December 6, 2003


Strategy and the Idea of Freedom (Douglas J. Feith, Under Secretary of Defense for Policy, November 24, 2003, Heritage Lecture)

That was a time when we neo-cons, of which I was a junior member, and the folks we called the paleo-cons, made common cause:

To support beleaguered democracies,
To beleaguer the Soviet Empire, and
To advocate a US foreign policy of peace through strength.

The Heritage Foundation helped create the alliance of the neo-cons, those of us who started our political lives as Democrats, and the old-fashioned conservatives. It was an alliance of the profoundest type, anchored in philosophical principles. It was not tactical, not a political marriage of convenience.

The realignment of US politics that joined William Buckley with Irving Kristol and Norman Podhoretz – that bound together supporters of Barry Goldwater with supporters of Scoop Jackson and Hubert Humphrey – has helped change our country and the world. At home, it made the conservative slice of the political spectrum a lively place, intellectually scintillating, creative, ambitious to transform government, attractive to young people, and decidedly non-stodgy.

Abroad, the makers of the Reagan Revolution – with the Heritage Foundation as a key node in the network – elevated the status of ideas as weapons in the arsenal of democracy. The Reaganites understood Realpolitik; they grasped the importance of guns and money and the other “hard” realities of world affairs. But they appreciated also the potency of the human desire of freedom.

They saw the Cold War not as a balance-of-power exercise between two “superpowers” – much less an arms race between “two apes on a treadmill” – but as a noble fight of western liberal democracy against Soviet communist tyranny. They abraded conventional sensibilities by speaking of an “evil empire” and insisting that the truly representative voices in that empire were those of Lech Walesa, Vaclav Havel, Andrei Sakharov, Anatoly Sharansky and their fellow dissidents.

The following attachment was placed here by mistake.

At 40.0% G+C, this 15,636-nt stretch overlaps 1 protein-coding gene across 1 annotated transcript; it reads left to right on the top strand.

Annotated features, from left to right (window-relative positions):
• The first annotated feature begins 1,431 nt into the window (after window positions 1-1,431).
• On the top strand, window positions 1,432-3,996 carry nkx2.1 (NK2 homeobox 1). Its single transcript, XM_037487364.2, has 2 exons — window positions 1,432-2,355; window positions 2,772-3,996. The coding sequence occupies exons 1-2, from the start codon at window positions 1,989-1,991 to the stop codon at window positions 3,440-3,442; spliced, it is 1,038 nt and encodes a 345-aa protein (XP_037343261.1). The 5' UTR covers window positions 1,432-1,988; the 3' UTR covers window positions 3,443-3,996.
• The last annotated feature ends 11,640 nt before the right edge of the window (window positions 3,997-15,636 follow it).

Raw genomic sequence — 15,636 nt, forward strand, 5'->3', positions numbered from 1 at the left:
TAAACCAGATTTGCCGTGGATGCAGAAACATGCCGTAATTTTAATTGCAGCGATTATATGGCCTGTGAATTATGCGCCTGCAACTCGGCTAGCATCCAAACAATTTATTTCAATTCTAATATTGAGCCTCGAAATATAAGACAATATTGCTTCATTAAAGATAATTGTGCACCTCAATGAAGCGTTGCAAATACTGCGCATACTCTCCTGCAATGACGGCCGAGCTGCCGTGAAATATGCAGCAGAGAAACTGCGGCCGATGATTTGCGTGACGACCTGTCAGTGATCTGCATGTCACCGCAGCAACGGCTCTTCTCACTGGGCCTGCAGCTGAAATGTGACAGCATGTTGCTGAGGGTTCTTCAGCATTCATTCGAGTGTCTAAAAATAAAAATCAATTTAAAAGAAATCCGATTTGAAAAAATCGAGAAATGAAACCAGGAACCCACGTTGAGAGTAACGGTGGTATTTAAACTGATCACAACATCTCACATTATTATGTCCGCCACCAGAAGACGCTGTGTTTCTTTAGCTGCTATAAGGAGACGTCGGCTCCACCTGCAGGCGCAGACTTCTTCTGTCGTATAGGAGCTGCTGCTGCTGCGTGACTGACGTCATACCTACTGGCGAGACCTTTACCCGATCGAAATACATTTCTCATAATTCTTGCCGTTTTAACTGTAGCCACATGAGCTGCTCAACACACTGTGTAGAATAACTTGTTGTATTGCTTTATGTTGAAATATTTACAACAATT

This engagement in philosophical warfare, I need hardly remind folks at the Heritage Foundation, created no small controversy in the politics and diplomacy of the western world. President Reagan’s talk of democracy and good-versus-evil and his exhortation to tear down the Berlin Wall were widely criticized, even ridiculed, as unsophisticated and de-stabilizing. But it’s now widely understood as having contributed importantly to the greatest victory in world history: the collapse of Soviet communism and the liberation of the peoples of the Soviet Union and Eastern Europe without a war.

Which is why it's so disturbing to see the palecons (Pat Buchanan and his Buchananeers in particular) on the opposite side of history at this time.

Posted by Orrin Judd at December 6, 2003 12:40 PM

The modern conservative movement encompasses the entire scope of mid-18th through mid-19th century anglo-American politics. The only reason we all make common cause together is that the left has gone insane. Once we save those who can be saved and exile those who can't, the Whigs can go back to fighting the Tories.

Posted by: David Cohen at December 6, 2003 1:30 PM

Oh, thanks, by the way.

Posted by: David Cohen at December 6, 2003 1:31 PM

Pat's problem is that he forgot what he was fighting about but he just kept swinging anyway.

Posted by: jim hamlen at December 6, 2003 1:42 PM

Time to open a can of worms and ask the following:

How much of the paleo-neo chasm is due to the perception by the former that "the movement" has been hijacked by Jews whose "so-called" support for America is "compromised" by its (even greater?) support for Israel? And its foreign policy "adventures" informed solely by such support, at the expense of America's true interests.

(And should I have said "former Trotskyite Jews"?)

Which perception, in fact, questions the patriotism of the neo-cons and essentially accuses them of betrayal.

As well as places their allegiance to a Christian-based US in doubt (which is, of course, another can of worms).

Posted by: Barry Meislin at December 7, 2003 2:45 AM

Mr. Feith's problem is that he doesn't really believe in history. He thinks basic patterns of human history can be wished away. Thus, his absolutely negligent performance in planning for the occupation of Iraq.

The history books, however, will be written by people who understand history, and they will have the last word on Mr. Feith. If there was a stock market for investing in historical reputations, I would short Mr. Feith with all I had.

Posted by: Steve Sailer at December 7, 2003 3:51 AM


We won, so the historioes will be just as self-congratulatory as those on WWII, which was handled far worse.

Posted by: oj at December 7, 2003 9:12 AM